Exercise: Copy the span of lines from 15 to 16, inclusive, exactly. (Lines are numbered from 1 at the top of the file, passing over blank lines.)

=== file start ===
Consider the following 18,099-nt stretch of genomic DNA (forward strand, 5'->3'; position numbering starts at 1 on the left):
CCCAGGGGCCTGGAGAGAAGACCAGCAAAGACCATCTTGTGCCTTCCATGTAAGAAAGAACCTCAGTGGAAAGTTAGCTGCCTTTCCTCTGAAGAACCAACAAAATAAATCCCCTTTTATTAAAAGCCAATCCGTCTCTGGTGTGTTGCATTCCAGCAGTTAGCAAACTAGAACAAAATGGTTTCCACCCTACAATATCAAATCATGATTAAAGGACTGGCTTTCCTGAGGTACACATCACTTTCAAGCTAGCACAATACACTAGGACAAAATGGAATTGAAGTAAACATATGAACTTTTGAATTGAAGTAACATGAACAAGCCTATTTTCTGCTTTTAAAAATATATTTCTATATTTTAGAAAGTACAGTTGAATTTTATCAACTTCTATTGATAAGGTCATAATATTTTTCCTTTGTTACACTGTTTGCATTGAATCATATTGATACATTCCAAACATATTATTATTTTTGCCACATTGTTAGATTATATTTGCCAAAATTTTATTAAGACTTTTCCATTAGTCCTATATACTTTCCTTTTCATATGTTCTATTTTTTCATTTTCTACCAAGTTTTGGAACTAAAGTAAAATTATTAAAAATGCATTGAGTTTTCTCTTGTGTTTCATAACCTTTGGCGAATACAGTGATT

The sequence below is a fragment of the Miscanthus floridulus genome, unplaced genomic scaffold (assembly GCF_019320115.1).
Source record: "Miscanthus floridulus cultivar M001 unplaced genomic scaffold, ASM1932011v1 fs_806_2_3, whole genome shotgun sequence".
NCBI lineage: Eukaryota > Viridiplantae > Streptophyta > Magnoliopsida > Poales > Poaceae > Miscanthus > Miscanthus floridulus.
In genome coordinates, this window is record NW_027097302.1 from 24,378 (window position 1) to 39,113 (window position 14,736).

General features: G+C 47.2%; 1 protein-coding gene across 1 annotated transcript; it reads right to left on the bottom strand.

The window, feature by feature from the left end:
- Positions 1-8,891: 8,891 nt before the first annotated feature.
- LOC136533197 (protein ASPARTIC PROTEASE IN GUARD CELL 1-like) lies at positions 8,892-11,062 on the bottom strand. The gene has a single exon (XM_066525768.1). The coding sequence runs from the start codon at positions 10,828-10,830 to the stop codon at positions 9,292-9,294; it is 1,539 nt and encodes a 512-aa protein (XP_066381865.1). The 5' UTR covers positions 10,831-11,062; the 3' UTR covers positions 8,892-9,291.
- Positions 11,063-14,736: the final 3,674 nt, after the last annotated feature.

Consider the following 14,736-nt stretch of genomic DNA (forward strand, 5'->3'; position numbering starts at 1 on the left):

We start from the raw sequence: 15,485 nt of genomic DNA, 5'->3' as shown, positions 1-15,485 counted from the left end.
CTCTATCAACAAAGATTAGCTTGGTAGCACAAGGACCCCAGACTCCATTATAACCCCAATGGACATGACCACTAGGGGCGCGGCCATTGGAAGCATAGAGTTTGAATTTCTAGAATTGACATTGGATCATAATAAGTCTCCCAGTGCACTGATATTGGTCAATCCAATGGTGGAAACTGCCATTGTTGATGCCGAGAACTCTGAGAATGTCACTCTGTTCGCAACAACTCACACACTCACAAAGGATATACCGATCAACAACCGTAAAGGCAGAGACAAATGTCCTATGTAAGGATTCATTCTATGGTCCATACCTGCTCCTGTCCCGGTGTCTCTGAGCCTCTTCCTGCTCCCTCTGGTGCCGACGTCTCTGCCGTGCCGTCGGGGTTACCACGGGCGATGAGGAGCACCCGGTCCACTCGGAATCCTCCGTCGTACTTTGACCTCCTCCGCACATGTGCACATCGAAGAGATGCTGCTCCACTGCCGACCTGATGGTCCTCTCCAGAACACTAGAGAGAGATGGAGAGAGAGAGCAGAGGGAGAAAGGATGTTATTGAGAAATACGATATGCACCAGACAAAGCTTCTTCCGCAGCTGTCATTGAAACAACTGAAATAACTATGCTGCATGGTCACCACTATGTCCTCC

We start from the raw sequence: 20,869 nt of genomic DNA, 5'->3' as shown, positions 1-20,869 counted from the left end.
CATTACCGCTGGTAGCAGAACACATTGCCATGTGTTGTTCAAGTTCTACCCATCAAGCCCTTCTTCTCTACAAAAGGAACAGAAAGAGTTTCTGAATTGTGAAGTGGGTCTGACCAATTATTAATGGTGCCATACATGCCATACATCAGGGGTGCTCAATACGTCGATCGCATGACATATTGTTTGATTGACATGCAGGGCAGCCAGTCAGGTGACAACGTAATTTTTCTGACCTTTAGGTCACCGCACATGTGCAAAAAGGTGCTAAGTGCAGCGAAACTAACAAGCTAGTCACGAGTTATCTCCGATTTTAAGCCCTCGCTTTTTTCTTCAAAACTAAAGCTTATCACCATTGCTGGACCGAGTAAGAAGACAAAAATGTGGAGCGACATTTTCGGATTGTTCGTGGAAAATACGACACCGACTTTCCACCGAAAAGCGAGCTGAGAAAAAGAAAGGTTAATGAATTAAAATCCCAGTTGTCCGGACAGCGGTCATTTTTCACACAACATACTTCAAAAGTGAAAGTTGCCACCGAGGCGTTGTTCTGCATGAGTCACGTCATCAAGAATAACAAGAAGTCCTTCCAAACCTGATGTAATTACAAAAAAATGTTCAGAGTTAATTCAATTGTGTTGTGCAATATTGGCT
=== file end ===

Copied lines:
We start from the raw sequence: 20,869 nt of genomic DNA, 5'->3' as shown, positions 1-20,869 counted from the left end.
CATTACCGCTGGTAGCAGAACACATTGCCATGTGTTGTTCAAGTTCTACCCATCAAGCCCTTCTTCTCTACAAAAGGAACAGAAAGAGTTTCTGAATTGTGAAGTGGGTCTGACCAATTATTAATGGTGCCATACATGCCATACATCAGGGGTGCTCAATACGTCGATCGCATGACATATTGTTTGATTGACATGCAGGGCAGCCAGTCAGGTGACAACGTAATTTTTCTGACCTTTAGGTCACCGCACATGTGCAAAAAGGTGCTAAGTGCAGCGAAACTAACAAGCTAGTCACGAGTTATCTCCGATTTTAAGCCCTCGCTTTTTTCTTCAAAACTAAAGCTTATCACCATTGCTGGACCGAGTAAGAAGACAAAAATGTGGAGCGACATTTTCGGATTGTTCGTGGAAAATACGACACCGACTTTCCACCGAAAAGCGAGCTGAGAAAAAGAAAGGTTAATGAATTAAAATCCCAGTTGTCCGGACAGCGGTCATTTTTCACACAACATACTTCAAAAGTGAAAGTTGCCACCGAGGCGTTGTTCTGCATGAGTCACGTCATCAAGAATAACAAGAAGTCCTTCCAAACCTGATGTAATTACAAAAAAATGTTCAGAGTTAATTCAATTGTGTTGTGCAATATTGGCT